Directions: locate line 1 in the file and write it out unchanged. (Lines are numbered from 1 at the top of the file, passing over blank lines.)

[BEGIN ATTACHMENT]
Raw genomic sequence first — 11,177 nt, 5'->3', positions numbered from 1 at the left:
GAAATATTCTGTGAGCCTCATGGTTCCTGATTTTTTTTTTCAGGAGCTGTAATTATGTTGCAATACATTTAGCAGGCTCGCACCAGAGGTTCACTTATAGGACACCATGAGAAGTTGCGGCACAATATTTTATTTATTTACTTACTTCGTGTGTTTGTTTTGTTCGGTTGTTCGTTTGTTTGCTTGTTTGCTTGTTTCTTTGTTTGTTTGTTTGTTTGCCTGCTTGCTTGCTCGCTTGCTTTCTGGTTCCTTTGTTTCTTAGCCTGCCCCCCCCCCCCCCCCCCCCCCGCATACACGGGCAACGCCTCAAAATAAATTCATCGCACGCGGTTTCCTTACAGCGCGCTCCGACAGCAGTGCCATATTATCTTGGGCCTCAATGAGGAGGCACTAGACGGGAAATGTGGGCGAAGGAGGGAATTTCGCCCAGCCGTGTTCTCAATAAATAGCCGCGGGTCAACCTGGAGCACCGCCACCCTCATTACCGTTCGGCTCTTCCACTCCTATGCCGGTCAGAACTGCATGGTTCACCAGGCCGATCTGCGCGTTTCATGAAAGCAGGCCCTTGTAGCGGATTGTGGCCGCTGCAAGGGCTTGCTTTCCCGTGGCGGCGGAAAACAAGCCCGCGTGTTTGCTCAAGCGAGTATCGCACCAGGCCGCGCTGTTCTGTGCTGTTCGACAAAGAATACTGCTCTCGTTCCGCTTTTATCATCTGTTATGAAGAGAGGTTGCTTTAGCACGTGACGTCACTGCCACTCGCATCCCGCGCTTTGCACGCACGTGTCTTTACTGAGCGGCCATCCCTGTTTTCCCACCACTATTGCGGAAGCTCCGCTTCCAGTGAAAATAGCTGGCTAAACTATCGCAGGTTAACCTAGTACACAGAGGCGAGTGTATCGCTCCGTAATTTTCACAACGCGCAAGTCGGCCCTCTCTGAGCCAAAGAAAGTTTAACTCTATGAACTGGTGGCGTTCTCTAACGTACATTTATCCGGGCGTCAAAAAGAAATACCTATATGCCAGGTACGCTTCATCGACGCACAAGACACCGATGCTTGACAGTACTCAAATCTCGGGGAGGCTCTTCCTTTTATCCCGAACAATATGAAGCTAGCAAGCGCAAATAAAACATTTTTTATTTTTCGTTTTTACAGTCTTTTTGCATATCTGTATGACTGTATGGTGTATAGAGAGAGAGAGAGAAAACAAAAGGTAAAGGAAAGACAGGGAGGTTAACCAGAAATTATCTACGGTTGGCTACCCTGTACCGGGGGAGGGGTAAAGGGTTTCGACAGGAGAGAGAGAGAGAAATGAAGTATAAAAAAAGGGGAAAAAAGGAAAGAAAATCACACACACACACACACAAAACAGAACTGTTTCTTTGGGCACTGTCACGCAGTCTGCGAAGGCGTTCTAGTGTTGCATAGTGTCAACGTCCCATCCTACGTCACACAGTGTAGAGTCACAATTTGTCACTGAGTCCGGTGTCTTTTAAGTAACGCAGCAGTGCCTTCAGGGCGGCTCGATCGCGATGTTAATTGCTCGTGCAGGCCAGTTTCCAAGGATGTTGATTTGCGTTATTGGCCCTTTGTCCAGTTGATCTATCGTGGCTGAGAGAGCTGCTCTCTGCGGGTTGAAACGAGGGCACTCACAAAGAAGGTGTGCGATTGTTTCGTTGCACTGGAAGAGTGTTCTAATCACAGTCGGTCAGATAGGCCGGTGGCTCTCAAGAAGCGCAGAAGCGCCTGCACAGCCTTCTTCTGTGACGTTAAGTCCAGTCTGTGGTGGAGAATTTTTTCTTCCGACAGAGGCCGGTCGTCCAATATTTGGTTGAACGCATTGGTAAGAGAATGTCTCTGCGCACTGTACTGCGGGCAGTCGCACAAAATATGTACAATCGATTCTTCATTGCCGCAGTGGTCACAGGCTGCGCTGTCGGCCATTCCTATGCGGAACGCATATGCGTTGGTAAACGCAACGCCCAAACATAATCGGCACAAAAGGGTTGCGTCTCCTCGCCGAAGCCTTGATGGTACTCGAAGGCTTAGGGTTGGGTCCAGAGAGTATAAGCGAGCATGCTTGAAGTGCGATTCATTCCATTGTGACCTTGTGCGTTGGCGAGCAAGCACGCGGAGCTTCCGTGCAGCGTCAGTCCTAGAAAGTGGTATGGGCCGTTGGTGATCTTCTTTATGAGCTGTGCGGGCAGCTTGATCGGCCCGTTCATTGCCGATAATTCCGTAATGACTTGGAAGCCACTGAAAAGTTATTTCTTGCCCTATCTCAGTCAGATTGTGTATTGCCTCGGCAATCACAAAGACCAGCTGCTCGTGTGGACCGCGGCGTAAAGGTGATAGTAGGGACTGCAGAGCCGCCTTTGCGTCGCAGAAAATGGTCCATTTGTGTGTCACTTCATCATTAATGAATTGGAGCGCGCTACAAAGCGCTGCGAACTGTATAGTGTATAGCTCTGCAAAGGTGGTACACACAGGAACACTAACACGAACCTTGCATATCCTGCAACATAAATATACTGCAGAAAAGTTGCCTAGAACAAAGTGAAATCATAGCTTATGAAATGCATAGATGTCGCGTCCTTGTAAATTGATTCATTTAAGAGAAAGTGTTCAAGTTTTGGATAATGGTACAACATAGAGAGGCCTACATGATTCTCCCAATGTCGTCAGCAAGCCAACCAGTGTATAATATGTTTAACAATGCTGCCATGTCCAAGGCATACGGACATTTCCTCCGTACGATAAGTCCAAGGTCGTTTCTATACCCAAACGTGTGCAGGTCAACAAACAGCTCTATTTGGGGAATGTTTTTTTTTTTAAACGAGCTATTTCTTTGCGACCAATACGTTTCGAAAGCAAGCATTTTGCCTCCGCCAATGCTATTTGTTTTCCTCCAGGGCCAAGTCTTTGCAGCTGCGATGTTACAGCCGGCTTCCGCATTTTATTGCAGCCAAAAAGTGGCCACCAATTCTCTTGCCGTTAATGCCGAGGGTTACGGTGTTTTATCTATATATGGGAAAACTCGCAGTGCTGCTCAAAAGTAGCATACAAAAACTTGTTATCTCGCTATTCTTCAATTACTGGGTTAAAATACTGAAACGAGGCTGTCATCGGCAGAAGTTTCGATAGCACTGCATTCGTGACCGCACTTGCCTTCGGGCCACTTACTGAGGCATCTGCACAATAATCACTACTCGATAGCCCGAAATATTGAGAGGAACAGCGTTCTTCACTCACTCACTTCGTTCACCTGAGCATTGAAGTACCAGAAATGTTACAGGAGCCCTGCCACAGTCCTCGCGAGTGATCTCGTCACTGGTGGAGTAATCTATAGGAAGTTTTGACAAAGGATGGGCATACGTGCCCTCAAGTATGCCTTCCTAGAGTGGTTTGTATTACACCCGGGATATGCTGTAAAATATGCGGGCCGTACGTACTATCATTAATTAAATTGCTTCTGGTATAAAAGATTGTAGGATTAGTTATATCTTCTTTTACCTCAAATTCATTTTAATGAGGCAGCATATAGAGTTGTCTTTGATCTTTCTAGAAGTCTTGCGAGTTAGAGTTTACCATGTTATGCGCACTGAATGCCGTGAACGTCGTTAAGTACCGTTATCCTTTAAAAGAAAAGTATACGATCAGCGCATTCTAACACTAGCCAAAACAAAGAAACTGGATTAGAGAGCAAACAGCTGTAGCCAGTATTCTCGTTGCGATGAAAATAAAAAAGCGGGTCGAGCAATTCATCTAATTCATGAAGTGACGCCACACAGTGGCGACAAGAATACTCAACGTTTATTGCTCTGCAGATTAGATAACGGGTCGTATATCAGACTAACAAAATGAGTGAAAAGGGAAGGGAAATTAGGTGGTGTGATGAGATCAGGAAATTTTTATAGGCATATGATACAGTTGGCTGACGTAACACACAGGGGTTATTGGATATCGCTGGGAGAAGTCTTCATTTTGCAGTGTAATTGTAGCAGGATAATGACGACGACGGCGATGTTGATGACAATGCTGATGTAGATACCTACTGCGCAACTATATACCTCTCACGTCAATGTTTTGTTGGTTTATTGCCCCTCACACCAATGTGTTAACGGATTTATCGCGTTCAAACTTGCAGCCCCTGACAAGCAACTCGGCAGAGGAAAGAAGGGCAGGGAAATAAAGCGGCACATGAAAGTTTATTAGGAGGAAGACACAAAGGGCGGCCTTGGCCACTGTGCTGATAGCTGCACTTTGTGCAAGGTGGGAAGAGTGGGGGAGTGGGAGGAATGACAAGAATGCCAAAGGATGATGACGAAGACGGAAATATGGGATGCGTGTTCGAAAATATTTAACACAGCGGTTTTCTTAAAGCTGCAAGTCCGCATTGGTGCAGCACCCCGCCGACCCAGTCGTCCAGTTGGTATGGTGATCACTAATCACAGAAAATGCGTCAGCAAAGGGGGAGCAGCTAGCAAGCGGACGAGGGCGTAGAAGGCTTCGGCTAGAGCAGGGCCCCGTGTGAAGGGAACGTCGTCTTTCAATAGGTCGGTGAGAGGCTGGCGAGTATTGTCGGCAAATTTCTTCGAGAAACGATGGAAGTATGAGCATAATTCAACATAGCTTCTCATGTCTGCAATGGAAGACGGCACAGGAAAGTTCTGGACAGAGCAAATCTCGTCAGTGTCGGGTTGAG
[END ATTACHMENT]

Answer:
Raw genomic sequence first — 11,177 nt, 5'->3', positions numbered from 1 at the left: